Was Libya’s Death Toll a Dramatic Overstatement?

Rebel Claims of 50,000 Slain Faces Puzzling Lack of Dead People

The center of not just various rebel statements but the entire NATO war effort, the claims that Moammar Gadhafi had massacred tens of thousands of civilians in the course of the Libyan Civil War has been taken as a matter of fact. But with the war ending, people are starting to count the bodies. And starting to wonder where they all are.

The ruling council was claiming at least 50,000 had been killed just by Gadhafi forces, which wouldn’t include the people the rebels killed in fighting or whatever happened to all those black people that just disappeared when the rebels took over.

That’s a lot of people, and it certainly made the world stand up and take notice. The problem is that the morgues, hard at work tallying up the dead, are finding death tolls in the hundreds, not the tens of thousands. Bodies are missing, to be sure, but the Red Cross is reporting 1,000 missing, with 3,000 as the absolute most that are unaccounted for.

The rebels are now pinning their hopes on “mass graves” scattered across the country, but many of these have already been figured into the tolls by the Red Cross. The bodies in the mass graves number in the dozens, at best the hundreds.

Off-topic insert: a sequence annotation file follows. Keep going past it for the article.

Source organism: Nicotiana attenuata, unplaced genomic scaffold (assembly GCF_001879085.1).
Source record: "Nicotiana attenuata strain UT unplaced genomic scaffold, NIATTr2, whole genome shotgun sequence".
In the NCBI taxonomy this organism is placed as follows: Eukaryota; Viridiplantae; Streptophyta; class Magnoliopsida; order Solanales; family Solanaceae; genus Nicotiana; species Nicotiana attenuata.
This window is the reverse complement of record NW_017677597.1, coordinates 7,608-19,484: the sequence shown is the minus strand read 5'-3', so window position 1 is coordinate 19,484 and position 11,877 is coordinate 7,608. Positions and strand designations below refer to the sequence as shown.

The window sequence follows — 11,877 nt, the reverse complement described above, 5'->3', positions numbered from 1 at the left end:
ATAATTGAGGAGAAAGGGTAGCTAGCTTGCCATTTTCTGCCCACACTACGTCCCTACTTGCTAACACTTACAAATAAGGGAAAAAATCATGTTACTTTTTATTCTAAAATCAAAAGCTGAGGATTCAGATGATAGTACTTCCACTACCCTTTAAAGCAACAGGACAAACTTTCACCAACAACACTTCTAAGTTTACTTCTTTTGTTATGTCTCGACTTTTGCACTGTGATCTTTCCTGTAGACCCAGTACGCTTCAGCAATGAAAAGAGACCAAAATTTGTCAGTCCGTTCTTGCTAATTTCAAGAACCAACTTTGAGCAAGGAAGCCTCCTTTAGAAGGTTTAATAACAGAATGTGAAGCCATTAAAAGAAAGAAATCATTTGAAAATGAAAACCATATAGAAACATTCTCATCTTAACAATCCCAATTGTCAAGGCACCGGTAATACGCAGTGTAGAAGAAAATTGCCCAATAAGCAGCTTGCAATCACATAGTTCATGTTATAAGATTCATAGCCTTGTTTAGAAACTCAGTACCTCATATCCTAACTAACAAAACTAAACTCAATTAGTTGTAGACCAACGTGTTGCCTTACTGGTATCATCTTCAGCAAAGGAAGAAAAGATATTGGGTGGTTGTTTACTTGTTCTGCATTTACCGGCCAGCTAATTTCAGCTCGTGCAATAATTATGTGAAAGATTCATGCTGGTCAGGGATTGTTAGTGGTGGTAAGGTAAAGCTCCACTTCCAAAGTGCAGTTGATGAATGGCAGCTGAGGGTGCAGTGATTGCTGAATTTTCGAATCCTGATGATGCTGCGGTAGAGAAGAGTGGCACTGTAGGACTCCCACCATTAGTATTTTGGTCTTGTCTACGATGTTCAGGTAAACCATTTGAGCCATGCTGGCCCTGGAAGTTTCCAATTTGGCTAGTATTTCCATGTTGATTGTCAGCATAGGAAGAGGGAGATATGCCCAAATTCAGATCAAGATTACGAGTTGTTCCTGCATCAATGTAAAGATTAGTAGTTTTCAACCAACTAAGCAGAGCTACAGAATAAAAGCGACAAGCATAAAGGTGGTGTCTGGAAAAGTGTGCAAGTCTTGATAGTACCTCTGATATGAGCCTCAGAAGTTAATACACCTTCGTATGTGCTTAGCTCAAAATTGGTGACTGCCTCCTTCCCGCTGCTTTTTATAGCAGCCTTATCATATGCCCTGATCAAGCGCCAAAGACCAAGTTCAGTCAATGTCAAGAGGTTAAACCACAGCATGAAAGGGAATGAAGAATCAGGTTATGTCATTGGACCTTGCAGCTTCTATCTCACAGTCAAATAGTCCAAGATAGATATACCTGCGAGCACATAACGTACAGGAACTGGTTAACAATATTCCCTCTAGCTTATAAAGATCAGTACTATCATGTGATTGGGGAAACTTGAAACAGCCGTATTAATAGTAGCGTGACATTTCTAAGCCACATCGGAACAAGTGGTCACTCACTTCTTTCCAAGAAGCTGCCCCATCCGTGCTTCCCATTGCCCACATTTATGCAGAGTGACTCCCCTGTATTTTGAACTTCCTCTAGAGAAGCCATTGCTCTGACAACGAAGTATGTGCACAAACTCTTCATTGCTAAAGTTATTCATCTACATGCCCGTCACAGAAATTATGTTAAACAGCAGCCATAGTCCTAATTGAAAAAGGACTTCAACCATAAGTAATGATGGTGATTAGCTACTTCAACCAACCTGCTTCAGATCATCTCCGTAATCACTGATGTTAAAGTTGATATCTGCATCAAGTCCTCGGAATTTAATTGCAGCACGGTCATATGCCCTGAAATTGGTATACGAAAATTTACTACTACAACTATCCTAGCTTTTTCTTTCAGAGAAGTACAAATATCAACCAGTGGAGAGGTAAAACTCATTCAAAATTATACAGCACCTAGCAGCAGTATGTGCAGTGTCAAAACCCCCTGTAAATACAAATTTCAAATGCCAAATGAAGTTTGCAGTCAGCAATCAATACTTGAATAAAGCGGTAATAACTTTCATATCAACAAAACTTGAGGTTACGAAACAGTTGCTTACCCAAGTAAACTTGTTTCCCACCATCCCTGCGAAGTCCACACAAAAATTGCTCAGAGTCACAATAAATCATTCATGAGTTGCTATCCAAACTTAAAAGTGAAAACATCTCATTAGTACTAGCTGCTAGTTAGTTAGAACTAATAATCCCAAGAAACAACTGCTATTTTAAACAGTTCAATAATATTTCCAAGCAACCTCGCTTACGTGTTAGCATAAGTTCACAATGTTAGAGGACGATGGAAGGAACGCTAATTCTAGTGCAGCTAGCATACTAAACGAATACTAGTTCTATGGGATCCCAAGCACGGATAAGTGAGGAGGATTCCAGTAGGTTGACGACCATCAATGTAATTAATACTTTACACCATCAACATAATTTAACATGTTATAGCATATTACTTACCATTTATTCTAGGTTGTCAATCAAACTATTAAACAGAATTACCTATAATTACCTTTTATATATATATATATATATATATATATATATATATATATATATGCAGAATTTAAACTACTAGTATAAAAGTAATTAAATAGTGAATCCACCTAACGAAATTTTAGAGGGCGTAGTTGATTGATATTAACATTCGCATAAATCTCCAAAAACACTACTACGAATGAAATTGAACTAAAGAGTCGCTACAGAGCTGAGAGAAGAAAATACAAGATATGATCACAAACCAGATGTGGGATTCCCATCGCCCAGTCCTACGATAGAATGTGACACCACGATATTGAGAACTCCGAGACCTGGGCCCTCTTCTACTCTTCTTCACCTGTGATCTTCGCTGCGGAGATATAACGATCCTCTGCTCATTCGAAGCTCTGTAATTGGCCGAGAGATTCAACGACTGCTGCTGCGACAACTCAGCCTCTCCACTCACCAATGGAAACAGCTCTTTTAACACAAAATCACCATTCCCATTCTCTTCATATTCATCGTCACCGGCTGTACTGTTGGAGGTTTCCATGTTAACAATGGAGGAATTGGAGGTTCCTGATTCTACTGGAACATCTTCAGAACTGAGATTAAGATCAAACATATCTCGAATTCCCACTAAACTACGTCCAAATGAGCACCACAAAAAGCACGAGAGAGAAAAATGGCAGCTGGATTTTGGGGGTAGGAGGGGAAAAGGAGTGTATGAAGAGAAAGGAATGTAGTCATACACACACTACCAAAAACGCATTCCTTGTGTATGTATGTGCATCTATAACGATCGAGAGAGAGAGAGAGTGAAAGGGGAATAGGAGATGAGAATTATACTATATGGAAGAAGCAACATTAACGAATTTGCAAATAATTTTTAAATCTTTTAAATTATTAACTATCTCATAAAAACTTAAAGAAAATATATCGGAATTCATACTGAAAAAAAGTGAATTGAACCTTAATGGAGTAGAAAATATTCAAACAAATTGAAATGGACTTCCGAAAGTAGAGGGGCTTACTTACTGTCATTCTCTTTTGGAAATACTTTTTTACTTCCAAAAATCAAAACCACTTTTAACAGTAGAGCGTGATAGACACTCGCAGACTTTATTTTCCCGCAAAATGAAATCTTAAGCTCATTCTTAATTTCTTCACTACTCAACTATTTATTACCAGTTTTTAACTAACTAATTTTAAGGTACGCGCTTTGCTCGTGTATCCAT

Was the whole “genocide” a lie? Its too soon to say for sure, but the rebel government’s initially claim of 50,000 seems to be at the very least a dramatic overstatement, and even the more modest “25,000-30,000” their officials are reporting today shows a decided lack of evidence. In the end even 25,000 may be a factor of ten too many, and with the rebels’ own killings starting up in earnest they may find the bodycount from the Gadhafi regime’s reign of terror much easier to catch than anyone expected.

Author: Jason Ditz

Jason Ditz is Senior Editor for Antiwar.com. He has 20 years of experience in foreign policy research and his work has appeared in The American Conservative, Responsible Statecraft, Forbes, Toronto Star, Minneapolis Star-Tribune, Providence Journal, Washington Times, and the Detroit Free Press.